Beginners in digital photography all start with the same ambitions, and most run into the same big obstacle. After buying the best camera within their budget (possibly their first SLR), they promise themselves they will really learn how to use it, and rise above daggy snapshots. After all, practice is free and you can delete your mistakes. So how can you go wrong?

Then they try to read the manual.

After a brave effort of trying to wade through pages of poorly written jargon, most people find the task too demanding. They switch the camera to automatic, and that is where it stays.

Does this sound like you? Don’t worry, you are not alone. But it is worth perservering, because taking great photos is immensely satisfying, and allows you to get the most out of your digital camera investment. Maybe you just need to approach it a different way.

Why do I feel it is so important to use the manual settings on your digital camera? Because your camera does not always know how you want your photo to look. Let’s take a look at three examples.

Example #1. Often you can make your subject really stand out by shooting it in the sun, with the background in the shade. This is a great technique for flowers, people, wildlife…all types of subjects. However, with two different levels of light in the one picture, it can be tricky to get the exposure just right. If you leave the camera on automatic, it might set the exposure for the background, leaving the sunlit subject badly overexposed. So you get a perfectly exposed background (which you don’t care about) and a burnt-out subject.

Example #2. Some subjects can only be taken in very low levels of light. Sunsets and rainforests are two simple examples that come to mind. In these situations, the light is only a fraction of normal daylight brightness. With your camera on automatic, it could set a shutter speed so slow, your photos will be a complete blur. Of course you can counter this by using a tripod, but in my experience people who rely on automatic settings usually don’t keep track of what their camera is doing.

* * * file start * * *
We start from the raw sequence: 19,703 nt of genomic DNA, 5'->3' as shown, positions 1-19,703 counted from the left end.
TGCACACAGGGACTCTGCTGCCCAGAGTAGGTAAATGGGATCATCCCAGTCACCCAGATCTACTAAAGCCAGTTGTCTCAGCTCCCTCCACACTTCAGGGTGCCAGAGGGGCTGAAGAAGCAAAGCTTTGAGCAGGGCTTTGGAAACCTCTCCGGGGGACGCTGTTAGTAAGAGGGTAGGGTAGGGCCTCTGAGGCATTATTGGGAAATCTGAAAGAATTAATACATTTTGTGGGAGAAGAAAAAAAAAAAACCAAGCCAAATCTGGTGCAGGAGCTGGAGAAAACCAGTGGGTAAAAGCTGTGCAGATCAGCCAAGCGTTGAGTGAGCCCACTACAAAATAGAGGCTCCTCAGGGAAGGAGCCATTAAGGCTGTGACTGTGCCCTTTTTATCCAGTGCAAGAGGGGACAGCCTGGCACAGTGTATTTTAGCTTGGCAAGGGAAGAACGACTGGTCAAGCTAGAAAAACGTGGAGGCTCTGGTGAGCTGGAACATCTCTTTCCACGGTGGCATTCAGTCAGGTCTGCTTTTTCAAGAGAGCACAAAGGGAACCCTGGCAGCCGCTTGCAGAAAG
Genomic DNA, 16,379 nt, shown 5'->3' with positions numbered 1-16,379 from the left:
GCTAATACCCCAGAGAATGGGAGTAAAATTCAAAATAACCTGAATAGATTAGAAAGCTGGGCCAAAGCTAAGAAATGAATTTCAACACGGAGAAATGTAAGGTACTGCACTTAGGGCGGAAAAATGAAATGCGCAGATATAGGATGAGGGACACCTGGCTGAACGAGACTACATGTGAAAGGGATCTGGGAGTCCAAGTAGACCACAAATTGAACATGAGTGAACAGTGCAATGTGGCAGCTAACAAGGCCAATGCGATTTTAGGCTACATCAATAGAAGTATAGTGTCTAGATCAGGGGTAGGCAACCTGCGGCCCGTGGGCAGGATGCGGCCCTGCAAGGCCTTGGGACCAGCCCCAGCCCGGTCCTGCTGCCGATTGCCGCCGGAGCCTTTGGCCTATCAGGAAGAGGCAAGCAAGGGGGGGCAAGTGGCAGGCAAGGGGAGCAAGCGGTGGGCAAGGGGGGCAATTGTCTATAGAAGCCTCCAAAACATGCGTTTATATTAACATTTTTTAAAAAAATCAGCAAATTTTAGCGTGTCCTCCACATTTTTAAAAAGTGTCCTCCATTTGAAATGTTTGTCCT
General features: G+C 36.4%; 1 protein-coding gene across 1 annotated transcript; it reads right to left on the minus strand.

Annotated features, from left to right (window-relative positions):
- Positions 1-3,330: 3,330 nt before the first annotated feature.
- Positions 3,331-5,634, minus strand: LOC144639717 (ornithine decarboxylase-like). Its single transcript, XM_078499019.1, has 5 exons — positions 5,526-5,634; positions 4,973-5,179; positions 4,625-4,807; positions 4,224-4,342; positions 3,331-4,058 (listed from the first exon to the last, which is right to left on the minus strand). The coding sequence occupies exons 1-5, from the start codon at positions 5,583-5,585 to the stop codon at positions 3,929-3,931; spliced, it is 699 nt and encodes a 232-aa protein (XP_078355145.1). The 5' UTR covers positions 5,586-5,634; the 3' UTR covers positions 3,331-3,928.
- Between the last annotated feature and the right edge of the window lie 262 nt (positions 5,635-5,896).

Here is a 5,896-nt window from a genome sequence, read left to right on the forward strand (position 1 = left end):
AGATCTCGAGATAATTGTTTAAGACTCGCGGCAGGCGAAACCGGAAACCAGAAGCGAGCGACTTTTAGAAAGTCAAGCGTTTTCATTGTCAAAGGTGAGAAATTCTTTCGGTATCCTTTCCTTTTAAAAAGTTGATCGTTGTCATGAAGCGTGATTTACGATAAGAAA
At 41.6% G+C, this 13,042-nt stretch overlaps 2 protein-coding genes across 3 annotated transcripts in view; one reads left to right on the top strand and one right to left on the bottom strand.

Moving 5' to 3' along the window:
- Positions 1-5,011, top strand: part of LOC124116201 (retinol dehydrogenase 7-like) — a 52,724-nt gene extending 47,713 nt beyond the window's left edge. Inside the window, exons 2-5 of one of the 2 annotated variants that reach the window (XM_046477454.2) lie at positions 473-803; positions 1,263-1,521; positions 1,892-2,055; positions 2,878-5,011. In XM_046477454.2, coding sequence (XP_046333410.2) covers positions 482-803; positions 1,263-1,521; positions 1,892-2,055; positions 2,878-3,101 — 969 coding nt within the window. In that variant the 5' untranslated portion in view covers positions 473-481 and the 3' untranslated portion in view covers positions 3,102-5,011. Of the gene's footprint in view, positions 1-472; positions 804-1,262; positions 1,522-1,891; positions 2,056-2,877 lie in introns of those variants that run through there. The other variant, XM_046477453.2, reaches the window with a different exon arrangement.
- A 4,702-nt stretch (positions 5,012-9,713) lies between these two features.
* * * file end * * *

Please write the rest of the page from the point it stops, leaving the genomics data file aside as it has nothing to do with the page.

Example #3. Action photos, or any photo with a moving subject, can easily be ruined by using the wrong shutter speed. Whether you want to freeze a moving subject (kids at a school sports carnival) or slow the speed to create a motion effect (waterfalls), your camera does not know how you want your picture to look. When you know how to set your own shutter speeds, and balance them with the correct aperture and ISO settings, you will get the result you want almost every time.

Learning the essential skills of photography is not as difficult as it seems. The mistake people make is to rely on their camera manual to tell them everything, which is not really what it is designed to do. Your manual is there to tell you how to adjust the settings for your camera, but it is not so good at explaining what the settings are for. So it will tell you how to operate your camera, but not how to be a better photographer.

A much better approach is to find a good, basic beginner’s guide that explains the fundamentals of good photography. There are plenty of books, ebooks and workshops available. Don’t get too involved at first. It may seem that there are a million things to learn, but you don’t need to go that far. If you can understand aperture, shutter speed, depth of field and ISO, you will know almost everything you need.

After that, it all comes down to patience and practice. With the right approach, and less reliance on a poorly-written manual, your skills will improve in no time. Like I said at the beginning, it doesn’t cost anything to practice and you can delete your mistakes, so how can you fail?

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